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Last Post by FarrisFahad
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  • This is what load balancers and cache servers are for. While I have not set anything up myself, it is my unerstsanding that you have a few options from using a service like Akamai to having a load balancer as your handling server and then pass requests to servers that … Read More

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    pty 798   7 Months Ago

    I'd pay more attention to the [slow query log](https://dev.mysql.com/doc/refman/5.7/en/slow-query-log.html) and simple page stats from your logs than hunting down `select *` queries. The slow query log will highlight all queries that take more than `x` time (configurable by you). Your logging system or analytics should tell you which pages take … Read More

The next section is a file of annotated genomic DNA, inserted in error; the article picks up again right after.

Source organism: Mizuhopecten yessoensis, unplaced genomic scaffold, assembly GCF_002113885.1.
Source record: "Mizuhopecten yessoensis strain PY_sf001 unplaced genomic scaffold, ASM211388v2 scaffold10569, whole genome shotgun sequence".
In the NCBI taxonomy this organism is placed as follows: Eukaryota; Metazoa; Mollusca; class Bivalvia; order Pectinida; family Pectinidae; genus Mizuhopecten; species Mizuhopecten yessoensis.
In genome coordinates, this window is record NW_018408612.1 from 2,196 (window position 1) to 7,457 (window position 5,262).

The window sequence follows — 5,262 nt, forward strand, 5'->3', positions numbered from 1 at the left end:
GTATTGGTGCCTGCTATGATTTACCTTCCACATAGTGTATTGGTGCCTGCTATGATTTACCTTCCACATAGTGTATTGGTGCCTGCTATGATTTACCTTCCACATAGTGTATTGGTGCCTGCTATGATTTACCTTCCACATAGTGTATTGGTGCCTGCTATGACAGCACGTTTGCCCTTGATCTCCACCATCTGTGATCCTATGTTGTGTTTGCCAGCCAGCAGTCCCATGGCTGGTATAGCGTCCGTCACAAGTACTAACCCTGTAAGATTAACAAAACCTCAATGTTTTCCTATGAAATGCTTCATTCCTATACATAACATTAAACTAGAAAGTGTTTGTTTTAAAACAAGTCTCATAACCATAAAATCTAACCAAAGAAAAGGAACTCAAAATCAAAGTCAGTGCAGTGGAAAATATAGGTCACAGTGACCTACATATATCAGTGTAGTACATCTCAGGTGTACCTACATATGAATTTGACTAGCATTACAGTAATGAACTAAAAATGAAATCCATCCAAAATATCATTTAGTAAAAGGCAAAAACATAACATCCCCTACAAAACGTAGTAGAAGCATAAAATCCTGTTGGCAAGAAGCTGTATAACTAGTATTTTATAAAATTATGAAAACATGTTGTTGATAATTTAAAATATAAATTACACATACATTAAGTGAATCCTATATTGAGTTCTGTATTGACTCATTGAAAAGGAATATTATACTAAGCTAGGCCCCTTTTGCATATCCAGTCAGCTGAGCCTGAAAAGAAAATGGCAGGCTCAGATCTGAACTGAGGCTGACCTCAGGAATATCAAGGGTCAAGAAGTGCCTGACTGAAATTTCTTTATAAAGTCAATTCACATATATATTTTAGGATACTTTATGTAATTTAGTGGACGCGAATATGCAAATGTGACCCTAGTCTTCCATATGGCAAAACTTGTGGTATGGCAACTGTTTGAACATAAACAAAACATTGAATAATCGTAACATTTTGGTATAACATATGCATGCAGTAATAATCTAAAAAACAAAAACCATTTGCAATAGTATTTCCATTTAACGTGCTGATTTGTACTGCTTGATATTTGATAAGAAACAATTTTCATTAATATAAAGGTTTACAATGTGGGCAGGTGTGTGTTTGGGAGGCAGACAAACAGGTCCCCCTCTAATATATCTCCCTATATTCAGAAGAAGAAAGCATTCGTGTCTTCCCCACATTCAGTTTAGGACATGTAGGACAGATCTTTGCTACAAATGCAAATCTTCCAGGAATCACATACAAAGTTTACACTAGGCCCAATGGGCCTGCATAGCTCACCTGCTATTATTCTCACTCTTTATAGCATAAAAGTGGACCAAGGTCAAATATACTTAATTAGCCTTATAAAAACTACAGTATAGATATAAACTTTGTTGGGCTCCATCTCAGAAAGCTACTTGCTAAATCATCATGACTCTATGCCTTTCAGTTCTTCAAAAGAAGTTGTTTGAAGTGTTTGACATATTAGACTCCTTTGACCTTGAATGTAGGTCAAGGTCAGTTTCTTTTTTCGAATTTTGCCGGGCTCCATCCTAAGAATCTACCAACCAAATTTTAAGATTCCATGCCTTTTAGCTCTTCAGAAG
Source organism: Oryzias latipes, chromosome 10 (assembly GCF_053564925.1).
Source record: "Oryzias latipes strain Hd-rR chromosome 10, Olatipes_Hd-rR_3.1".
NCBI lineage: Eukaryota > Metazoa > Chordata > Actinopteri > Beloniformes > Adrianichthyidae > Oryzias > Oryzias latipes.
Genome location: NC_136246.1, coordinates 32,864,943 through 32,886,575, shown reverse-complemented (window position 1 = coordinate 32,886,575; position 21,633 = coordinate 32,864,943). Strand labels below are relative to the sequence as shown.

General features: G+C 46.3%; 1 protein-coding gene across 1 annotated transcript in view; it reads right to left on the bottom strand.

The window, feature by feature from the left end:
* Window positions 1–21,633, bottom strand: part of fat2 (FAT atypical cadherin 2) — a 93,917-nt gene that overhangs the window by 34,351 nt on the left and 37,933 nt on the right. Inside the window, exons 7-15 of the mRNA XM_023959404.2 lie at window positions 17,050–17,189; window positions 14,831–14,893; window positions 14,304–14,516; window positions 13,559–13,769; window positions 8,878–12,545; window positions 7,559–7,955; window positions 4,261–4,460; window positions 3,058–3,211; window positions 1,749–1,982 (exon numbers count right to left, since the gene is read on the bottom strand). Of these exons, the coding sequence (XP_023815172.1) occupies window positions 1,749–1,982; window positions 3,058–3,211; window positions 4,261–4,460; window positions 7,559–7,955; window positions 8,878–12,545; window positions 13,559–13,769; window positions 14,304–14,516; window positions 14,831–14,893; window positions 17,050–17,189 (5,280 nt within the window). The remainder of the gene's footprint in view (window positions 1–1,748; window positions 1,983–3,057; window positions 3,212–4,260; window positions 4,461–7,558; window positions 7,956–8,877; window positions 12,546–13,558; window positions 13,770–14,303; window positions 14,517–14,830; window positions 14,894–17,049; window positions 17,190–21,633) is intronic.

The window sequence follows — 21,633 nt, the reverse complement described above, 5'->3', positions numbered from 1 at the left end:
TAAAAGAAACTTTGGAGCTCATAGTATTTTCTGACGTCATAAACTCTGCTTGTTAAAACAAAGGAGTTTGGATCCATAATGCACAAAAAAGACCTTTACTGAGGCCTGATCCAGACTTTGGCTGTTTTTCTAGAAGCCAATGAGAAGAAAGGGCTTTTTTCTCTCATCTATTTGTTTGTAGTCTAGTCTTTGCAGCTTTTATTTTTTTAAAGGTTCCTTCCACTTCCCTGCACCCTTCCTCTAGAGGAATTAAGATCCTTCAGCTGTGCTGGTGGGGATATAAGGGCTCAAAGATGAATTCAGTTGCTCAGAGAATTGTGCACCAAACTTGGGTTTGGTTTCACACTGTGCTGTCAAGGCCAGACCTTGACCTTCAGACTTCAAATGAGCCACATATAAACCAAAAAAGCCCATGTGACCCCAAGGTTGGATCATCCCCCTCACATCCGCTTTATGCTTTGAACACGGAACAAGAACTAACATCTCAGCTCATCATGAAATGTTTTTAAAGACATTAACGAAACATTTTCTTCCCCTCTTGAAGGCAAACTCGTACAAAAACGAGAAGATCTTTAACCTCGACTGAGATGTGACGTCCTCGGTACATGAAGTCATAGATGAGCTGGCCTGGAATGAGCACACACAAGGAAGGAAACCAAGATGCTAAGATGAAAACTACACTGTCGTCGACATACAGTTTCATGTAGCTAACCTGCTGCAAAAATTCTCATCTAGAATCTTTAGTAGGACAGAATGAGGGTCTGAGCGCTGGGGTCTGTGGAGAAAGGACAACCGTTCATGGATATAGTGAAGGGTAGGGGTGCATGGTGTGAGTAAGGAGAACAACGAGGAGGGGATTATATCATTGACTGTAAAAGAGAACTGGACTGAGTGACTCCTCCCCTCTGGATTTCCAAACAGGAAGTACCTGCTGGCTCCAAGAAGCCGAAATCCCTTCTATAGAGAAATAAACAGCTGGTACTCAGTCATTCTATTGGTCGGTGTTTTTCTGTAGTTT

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This is what load balancers and cache servers are for.

While I have not set anything up myself, it is my unerstsanding that you have a few options from using a service like Akamai to having a load balancer as your handling server and then pass requests to servers that are not currently under load.

Whatever it is, you're gonna have to invest in infrastructure.

Congrats on the success, and good luck! :)

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Thanks. Should I ask my hosting provider to do it for me, or should I do it myself? Because I contacted them and they told me that I need to do it myself, but it seems like it's a job they are responsable for. Don't you think?

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nope. Not at all their problem. It will become their problem if your site crushes their bandwidth, but it's likely your server will struggle long before they notice your site as a blip unless youre running multi-cast video or high bandwidth data.